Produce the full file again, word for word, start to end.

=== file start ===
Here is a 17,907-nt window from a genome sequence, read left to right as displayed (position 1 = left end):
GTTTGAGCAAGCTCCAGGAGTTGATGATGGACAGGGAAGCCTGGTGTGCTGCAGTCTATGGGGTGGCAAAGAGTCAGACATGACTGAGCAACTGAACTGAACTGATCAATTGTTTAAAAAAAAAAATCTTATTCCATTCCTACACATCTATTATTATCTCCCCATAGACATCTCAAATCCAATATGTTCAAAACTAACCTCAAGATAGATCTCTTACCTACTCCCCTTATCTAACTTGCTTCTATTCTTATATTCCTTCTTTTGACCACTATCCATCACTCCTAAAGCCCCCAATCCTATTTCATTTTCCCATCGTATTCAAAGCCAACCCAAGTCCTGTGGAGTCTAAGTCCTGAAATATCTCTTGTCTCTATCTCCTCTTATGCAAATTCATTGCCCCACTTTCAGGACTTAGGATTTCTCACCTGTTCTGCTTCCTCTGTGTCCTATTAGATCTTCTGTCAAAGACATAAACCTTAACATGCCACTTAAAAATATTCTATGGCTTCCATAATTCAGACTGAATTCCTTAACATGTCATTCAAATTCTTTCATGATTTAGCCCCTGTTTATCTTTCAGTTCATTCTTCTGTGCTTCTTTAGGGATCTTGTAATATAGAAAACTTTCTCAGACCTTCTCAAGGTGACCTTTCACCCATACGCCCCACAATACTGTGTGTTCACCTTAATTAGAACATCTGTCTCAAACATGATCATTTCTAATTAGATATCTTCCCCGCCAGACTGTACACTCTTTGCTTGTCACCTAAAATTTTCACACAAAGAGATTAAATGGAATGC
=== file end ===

Here is a 17,907-nt window from a genome sequence, read left to right as displayed (position 1 = left end):
GTTTGAGCAAGCTCCAGGAGTTGATGATGGACAGGGAAGCCTGGTGTGCTGCAGTCTATGGGGTGGCAAAGAGTCAGACATGACTGAGCAACTGAACTGAACTGATCAATTGTTTAAAAAAAAAAATCTTATTCCATTCCTACACATCTATTATTATCTCCCCATAGACATCTCAAATCCAATATGTTCAAAACTAACCTCAAGATAGATCTCTTACCTACTCCCCTTATCTAACTTGCTTCTATTCTTATATTCCTTCTTTTGACCACTATCCATCACTCCTAAAGCCCCCAATCCTATTTCATTTTCCCATCGTATTCAAAGCCAACCCAAGTCCTGTGGAGTCTAAGTCCTGAAATATCTCTTGTCTCTATCTCCTCTTATGCAAATTCATTGCCCCACTTTCAGGACTTAGGATTTCTCACCTGTTCTGCTTCCTCTGTGTCCTATTAGATCTTCTGTCAAAGACATAAACCTTAACATGCCACTTAAAAATATTCTATGGCTTCCATAATTCAGACTGAATTCCTTAACATGTCATTCAAATTCTTTCATGATTTAGCCCCTGTTTATCTTTCAGTTCATTCTTCTGTGCTTCTTTAGGGATCTTGTAATATAGAAAACTTTCTCAGACCTTCTCAAGGTGACCTTTCACCCATACGCCCCACAATACTGTGTGTTCACCTTAATTAGAACATCTGTCTCAAACATGATCATTTCTAATTAGATATCTTCCCCGCCAGACTGTACACTCTTTGCTTGTCACCTAAAATTTTCACACAAAGAGATTAAATGGAATGC